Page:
In an ecumenical sense, this season is about faith. It's about celebration. For Christians, it's recognition of one of the seminal events in human history - the birth of Christ, the son of God.
Whether you're Jewish, Christian or Muslim, mid-December harkens religious holidays that are designed to remind of us of a need for personal humility and kindness.
It's easy to forget that when confronted by roughly 12,234,342,890 jewelry commercials each day that aggressively point out that if you don't buy your wife/girlfriend a diamond necklace, you are a BAD MAN. It's easy to forget the meaning of the season when navigating through pushy mall crowds, wincing at credit card statements and preparing to feed 19 lbs. of turkey to an incoming family roughly the size of an army.
But if this season is about quiet humility and acts of generosity, then we must remember to look towards children. And Derrick Brooks, a hero of mine, does just that every year.
As someone who grew up in Pensacola, I know how hard Hurricane Ivan hit us. I know that there are incredibly poor families struggling to make ends meet. And Brooks, raised by his mother (who passed away earlier this year), knows, too.
After Hurricane Ivan, Brooks (another FSU alum!) loaded up a truck full of ice and supplies and drove it up to Pensacola for his old neighborhood (many of the residents there are older, and less able to go to Red Cross stations for help in the aftermath of a storm). Every year around Thanksgiving, he brings a turkey dinner to those in need in Pensacola.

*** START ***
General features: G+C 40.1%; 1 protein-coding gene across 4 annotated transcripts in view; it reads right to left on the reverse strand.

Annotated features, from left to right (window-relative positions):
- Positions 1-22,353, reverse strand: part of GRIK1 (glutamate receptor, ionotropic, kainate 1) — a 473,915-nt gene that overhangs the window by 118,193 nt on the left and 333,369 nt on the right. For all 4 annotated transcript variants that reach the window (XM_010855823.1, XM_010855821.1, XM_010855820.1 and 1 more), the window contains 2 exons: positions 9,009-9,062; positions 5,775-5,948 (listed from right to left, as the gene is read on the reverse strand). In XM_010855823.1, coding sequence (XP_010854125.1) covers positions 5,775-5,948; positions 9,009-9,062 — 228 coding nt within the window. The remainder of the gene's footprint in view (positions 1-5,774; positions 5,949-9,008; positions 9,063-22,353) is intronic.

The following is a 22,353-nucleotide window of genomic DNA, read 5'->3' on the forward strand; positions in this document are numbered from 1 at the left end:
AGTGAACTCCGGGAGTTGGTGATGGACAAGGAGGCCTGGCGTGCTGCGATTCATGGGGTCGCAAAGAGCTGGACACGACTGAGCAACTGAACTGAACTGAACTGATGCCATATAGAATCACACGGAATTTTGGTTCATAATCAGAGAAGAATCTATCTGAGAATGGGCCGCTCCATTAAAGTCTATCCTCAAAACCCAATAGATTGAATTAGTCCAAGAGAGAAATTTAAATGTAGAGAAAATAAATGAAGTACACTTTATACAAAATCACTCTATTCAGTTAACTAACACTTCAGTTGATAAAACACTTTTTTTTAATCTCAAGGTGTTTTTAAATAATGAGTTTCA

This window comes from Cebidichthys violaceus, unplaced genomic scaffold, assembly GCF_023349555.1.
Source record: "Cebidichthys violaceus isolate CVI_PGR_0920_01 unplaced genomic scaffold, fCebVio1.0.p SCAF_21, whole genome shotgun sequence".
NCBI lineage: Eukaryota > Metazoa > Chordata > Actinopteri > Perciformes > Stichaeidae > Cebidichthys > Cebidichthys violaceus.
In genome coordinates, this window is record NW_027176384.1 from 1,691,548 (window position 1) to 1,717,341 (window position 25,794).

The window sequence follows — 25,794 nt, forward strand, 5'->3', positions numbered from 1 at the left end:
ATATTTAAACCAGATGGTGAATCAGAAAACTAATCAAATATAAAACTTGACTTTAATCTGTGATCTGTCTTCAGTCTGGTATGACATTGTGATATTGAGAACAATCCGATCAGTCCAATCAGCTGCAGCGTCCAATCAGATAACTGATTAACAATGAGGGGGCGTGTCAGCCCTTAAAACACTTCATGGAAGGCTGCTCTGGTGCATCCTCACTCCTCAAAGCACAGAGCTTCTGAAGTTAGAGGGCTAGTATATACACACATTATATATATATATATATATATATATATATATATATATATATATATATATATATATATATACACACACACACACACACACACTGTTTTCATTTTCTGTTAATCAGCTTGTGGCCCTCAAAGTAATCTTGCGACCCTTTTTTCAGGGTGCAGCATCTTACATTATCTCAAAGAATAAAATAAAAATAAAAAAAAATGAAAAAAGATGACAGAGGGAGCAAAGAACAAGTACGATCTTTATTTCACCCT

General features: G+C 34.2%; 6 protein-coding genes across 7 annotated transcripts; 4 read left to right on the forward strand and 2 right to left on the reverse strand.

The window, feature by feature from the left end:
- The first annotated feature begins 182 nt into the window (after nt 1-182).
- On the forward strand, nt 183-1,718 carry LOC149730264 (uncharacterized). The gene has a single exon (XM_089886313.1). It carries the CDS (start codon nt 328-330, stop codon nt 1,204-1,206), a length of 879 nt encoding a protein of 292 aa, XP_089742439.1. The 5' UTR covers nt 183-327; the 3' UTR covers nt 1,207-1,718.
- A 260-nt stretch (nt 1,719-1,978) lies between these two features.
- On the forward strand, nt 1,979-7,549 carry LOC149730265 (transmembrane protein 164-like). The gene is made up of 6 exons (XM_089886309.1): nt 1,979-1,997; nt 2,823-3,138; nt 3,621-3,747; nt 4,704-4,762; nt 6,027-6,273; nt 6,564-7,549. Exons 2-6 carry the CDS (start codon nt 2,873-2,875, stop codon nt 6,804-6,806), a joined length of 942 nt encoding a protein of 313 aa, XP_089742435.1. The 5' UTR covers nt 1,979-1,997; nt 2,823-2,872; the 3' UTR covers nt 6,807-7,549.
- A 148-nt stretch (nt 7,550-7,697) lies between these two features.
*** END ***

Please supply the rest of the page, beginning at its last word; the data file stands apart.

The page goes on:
Every year, he brings Christmas to a school in Pensacola. This year, despite the loss of his mother, was no exception.
Brooks, a two-time All-American at Florida State, where he also earned his master's degree, explained that he started giving gifts to Escambia County students when his mother called to tell him about a family in need.
"About eight or nine years ago she saw that a family lost its home in a fire," he said. "She called and said, 'Bo, I want to do something special for this family.'"
Brooks decided that rather than just help that one family, he would buy gifts for everyone at their school. And so a tradition was born.
This is the first year Brooks went to a school alone to distribute gifts. His mother, Geraldine Mitchell, who accompanied him in the past, died earlier this year.
But Brooks said he plans to continue the tradition as long as he can. "It's for the smiles," said Brooks, honored last week as one of the top 33 players in 100 years of Florida high school football . "That's what I appreciate - the kids' smiles."
For every Pacman Jones or Michael Vick, there's a sweetheart like Derrick Brooks. Sadly, his story - a man with a master's degree, a wife and 4 kids, and 10 Pro Bowls under his belt as an outside linebacker with the Tampa Bay Buccaneers - isn't sexy or salacious enough to merit more than local coverage. What a shame - I'd rather hear about his efforts to make the world a better place than Roddy White wearing a "Free Mike Vick" t-shirt under his jersey.
But what a great reminder of the spirit of the season - and something these kids will never forget.